Chapter four | Energy
Energy is vital to modern economies: for industry, transport, infrastructure, information technology, building heat and cooling, agriculture, household uses and more. Any nation that wants to grow its economy and improve living standards must secure a robust energy supply. As incomes rise, so does energy use: high-income countries consume more than 14 times as much energy per capita as Least Developed Countries, and seven times as much as lower-middle-income countries. 1 As more countries rise out of poverty and develop their economies, energy demand will rise with them, putting pressure on local supplies as well as global energy systems.
Energy is costlier, prices are more volatile, and for several fast-growing countries, supplies are now also less secure. There is a need to reconsider which energy options are lowest-cost and “safe bets”; the advantages of coal in particular have been eroded as large, fast-growing economies find their domestic supplies cannot keep up with demand, some regions have seen low-cost gas emerge as an alternative, and many grapple with air pollution and other social costs. Reducing coal use is also crucial to reducing climate risk.
Responding to these new challenges will require a multi-faceted approach. One key task is to increase resource efficiency and productivity – to make the most of our energy supplies. Some countries have already made significant gains in this regard, but there is much untapped potential. Innovation also is expanding our energy options: from the revolution in unconventional gas and oil, to the rapid growth of renewable energy resources, most notably wind and solar power. In many countries, falling costs are already enabling renewables to become a mainstay of new energy supply. Maintaining the speed of innovation will further expand these opportunities.
A massive wave of energy infrastructure investment is coming.
Policy-makers face crucial choices in the next few years. A massive wave of energy infrastructure investment is coming: to keep up with development needs, around US$45 trillion may need to be invested in the next 15 years.2 This gives countries a chance to build robust, flexible energy systems that will serve them well for decades to come, but it also represents a critical window to avoid locking-in technologies that expose them to future market volatility, air pollution, and other environmental and social stresses. Investing in energy efficiency and low-carbon technologies may increase upfront costs, but it will also bring multiple benefits.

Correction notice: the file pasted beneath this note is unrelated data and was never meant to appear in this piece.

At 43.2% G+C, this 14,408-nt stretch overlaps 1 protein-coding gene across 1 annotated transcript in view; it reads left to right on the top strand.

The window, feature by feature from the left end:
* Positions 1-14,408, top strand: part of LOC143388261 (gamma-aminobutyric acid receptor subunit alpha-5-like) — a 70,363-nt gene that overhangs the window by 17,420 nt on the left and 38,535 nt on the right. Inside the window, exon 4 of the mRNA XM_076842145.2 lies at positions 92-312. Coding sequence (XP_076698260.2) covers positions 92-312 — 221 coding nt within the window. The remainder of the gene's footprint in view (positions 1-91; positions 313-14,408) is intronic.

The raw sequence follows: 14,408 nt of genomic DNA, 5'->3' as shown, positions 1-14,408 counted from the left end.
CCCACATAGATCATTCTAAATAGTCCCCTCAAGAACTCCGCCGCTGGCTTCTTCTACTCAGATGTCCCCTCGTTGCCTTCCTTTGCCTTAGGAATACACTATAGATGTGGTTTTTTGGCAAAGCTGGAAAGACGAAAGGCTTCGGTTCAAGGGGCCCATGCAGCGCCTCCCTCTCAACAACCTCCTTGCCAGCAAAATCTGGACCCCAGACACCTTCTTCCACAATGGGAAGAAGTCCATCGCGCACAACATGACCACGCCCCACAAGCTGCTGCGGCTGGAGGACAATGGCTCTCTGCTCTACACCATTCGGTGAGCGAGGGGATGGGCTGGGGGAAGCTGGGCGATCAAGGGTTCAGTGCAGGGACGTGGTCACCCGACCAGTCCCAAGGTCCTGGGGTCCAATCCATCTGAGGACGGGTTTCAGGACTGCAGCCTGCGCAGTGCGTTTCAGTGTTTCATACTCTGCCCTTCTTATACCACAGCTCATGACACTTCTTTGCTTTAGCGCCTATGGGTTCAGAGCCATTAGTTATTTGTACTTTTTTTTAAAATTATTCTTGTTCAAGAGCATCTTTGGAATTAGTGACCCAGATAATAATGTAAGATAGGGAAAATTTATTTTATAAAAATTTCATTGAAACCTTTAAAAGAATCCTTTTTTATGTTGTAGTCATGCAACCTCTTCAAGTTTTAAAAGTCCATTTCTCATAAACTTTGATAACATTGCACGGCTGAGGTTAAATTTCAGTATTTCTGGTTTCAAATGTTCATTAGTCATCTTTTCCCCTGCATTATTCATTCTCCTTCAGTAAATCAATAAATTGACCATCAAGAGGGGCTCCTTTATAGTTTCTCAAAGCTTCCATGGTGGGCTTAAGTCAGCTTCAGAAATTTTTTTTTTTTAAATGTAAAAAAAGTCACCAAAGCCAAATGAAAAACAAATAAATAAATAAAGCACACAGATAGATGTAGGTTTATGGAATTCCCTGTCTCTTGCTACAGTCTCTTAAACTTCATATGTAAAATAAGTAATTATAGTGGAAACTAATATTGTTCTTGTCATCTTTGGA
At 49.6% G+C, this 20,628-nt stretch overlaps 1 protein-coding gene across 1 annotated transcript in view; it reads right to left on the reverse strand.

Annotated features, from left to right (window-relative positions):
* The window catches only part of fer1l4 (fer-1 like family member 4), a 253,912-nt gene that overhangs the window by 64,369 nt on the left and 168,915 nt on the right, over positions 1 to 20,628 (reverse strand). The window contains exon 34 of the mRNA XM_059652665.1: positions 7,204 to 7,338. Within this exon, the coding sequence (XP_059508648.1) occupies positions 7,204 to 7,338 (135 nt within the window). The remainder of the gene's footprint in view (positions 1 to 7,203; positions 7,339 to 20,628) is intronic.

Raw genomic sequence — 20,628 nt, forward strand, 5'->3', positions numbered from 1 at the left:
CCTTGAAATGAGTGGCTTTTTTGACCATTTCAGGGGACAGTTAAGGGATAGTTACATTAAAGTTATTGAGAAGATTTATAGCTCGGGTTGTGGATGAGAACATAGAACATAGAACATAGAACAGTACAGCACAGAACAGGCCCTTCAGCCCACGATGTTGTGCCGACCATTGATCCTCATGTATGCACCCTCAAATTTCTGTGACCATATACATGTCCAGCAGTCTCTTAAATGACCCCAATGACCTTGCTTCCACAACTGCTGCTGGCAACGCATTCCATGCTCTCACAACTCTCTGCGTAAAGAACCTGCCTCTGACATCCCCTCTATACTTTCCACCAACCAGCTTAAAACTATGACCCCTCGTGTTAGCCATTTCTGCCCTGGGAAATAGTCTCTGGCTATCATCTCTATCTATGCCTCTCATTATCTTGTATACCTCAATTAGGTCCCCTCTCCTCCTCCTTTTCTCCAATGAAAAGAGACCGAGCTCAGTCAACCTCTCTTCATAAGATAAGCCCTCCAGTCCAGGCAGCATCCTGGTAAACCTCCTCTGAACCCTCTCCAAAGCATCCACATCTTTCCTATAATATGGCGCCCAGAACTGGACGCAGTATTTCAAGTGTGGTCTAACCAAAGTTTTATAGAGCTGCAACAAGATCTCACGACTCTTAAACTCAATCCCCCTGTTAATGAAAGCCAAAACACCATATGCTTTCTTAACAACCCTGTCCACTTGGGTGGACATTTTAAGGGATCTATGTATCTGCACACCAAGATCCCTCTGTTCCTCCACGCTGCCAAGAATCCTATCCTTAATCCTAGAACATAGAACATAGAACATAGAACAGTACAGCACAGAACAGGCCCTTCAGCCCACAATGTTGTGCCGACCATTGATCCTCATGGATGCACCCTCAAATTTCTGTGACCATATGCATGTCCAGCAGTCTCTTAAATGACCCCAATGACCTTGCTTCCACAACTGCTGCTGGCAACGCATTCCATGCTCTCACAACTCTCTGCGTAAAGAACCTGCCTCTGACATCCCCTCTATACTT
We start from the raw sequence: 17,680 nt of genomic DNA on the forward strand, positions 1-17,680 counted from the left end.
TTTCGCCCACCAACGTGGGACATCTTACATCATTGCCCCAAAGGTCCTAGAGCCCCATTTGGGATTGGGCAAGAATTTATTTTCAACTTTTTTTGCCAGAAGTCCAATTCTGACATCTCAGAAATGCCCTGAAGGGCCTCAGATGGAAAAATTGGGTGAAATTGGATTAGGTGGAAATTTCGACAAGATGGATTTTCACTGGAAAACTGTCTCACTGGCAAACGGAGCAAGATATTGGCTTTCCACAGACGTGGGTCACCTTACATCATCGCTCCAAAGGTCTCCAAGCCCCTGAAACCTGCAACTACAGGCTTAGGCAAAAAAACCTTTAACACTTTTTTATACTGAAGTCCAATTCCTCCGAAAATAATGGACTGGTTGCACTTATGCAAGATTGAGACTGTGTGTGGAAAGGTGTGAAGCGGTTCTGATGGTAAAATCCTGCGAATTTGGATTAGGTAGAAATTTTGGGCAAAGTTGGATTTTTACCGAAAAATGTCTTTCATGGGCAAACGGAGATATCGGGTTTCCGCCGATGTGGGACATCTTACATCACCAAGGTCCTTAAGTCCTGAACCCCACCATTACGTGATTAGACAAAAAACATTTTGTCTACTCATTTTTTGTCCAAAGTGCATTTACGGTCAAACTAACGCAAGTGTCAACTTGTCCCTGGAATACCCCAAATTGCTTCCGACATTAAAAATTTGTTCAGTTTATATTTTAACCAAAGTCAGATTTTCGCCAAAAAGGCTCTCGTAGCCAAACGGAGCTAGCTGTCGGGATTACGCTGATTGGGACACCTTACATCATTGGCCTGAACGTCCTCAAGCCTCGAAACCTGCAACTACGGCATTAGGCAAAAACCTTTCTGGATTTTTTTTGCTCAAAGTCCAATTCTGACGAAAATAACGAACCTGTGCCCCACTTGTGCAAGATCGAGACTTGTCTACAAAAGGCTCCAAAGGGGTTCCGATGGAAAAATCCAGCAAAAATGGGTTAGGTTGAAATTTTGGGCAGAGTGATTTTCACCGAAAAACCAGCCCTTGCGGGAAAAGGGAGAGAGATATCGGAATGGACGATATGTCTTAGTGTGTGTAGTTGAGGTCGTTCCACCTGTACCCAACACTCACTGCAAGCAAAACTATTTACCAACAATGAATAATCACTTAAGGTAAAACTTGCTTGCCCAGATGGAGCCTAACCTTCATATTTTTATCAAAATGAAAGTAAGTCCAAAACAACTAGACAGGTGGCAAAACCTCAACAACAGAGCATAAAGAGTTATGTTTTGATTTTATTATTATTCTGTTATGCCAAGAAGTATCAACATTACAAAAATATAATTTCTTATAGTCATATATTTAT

This chapter explores key issues for energy systems in countries at different stages of development. We start by noting major energy trends around the world, then take stock of “seeds of change” that may offer opportunities for countries to strengthen and diversify their energy systems and improve productivity. We also assess some of the barriers to change, which can be considerable, and discuss ways to overcome them, which may require new decision-making frameworks, business models and financing arrangements. Like major changes in the past, transforming energy systems will require deliberate effort. We end the chapter by identifying concrete steps that can be taken in the next 5–10 years.
Energy is a broad topic, and our analysis is not comprehensive. While we discuss other sectors, we give priority to electricity production, which is crucial to economic growth, is increasing rapidly, and offers significant near-term opportunities for improvement. Most models for mitigating climate change also agree that the electricity production has the largest potential for rapid reductions in energy-related CO2 emissions, while decarbonising other sectors will be slower. 3
Key energy-related issues are also covered in other chapters. Chapter 2: Cities examines how more compact urban forms can reduce energy use, especially for transport; Chapter 3: Land Use and Chapter 7: Innovation both discuss biofuels, and Innovation examines how policy can support and accelerate technological advances that could fundamentally change energy consumption and supply patterns. Chapter 5: Economics of Change addresses the role of carbon pricing and the need to reform fossil fuel subsidies, and Chapter 6: Finance looks at stranded-asset risks and at ways to reduce financing costs for low-carbon energy.